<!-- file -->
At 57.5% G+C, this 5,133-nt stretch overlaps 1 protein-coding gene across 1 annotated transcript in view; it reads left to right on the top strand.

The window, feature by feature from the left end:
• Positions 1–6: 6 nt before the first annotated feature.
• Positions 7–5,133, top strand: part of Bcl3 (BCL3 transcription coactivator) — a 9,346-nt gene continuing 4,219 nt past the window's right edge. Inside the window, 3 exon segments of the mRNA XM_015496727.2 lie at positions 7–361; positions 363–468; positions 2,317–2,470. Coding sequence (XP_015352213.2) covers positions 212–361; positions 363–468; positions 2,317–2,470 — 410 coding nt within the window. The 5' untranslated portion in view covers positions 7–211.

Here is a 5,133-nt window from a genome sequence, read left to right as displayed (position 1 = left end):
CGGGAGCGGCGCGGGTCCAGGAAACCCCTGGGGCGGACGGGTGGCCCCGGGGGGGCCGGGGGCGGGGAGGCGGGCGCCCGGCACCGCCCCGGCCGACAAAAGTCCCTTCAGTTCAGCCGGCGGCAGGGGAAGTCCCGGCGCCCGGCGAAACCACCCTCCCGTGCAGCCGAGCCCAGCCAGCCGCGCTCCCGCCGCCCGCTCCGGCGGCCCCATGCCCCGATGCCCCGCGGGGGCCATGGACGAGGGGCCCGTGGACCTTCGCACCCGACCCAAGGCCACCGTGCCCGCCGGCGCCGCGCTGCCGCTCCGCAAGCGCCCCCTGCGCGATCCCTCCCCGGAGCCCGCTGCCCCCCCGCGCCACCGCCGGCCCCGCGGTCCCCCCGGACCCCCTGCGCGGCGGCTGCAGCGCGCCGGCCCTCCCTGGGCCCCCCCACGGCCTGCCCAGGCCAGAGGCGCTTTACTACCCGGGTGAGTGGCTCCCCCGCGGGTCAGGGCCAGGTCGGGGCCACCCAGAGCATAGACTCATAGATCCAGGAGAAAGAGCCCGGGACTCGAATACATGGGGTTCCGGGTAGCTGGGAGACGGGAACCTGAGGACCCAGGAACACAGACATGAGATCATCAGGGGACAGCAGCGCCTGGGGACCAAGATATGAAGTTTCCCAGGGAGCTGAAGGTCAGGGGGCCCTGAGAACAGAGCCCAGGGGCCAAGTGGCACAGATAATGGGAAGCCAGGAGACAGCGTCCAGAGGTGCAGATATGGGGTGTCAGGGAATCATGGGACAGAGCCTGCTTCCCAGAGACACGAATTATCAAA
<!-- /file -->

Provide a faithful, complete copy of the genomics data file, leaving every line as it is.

At 57.5% G+C, this 5,133-nt stretch overlaps 1 protein-coding gene across 1 annotated transcript in view; it reads left to right on the top strand.

The window, feature by feature from the left end:
• Positions 1–6: 6 nt before the first annotated feature.
• Positions 7–5,133, top strand: part of Bcl3 (BCL3 transcription coactivator) — a 9,346-nt gene continuing 4,219 nt past the window's right edge. Inside the window, 3 exon segments of the mRNA XM_015496727.2 lie at positions 7–361; positions 363–468; positions 2,317–2,470. Coding sequence (XP_015352213.2) covers positions 212–361; positions 363–468; positions 2,317–2,470 — 410 coding nt within the window. The 5' untranslated portion in view covers positions 7–211.

Here is a 5,133-nt window from a genome sequence, read left to right as displayed (position 1 = left end):
CGGGAGCGGCGCGGGTCCAGGAAACCCCTGGGGCGGACGGGTGGCCCCGGGGGGGCCGGGGGCGGGGAGGCGGGCGCCCGGCACCGCCCCGGCCGACAAAAGTCCCTTCAGTTCAGCCGGCGGCAGGGGAAGTCCCGGCGCCCGGCGAAACCACCCTCCCGTGCAGCCGAGCCCAGCCAGCCGCGCTCCCGCCGCCCGCTCCGGCGGCCCCATGCCCCGATGCCCCGCGGGGGCCATGGACGAGGGGCCCGTGGACCTTCGCACCCGACCCAAGGCCACCGTGCCCGCCGGCGCCGCGCTGCCGCTCCGCAAGCGCCCCCTGCGCGATCCCTCCCCGGAGCCCGCTGCCCCCCCGCGCCACCGCCGGCCCCGCGGTCCCCCCGGACCCCCTGCGCGGCGGCTGCAGCGCGCCGGCCCTCCCTGGGCCCCCCCACGGCCTGCCCAGGCCAGAGGCGCTTTACTACCCGGGTGAGTGGCTCCCCCGCGGGTCAGGGCCAGGTCGGGGCCACCCAGAGCATAGACTCATAGATCCAGGAGAAAGAGCCCGGGACTCGAATACATGGGGTTCCGGGTAGCTGGGAGACGGGAACCTGAGGACCCAGGAACACAGACATGAGATCATCAGGGGACAGCAGCGCCTGGGGACCAAGATATGAAGTTTCCCAGGGAGCTGAAGGTCAGGGGGCCCTGAGAACAGAGCCCAGGGGCCAAGTGGCACAGATAATGGGAAGCCAGGAGACAGCGTCCAGAGGTGCAGATATGGGGTGTCAGGGAATCATGGGACAGAGCCTGCTTCCCAGAGACACGAATTATCAAA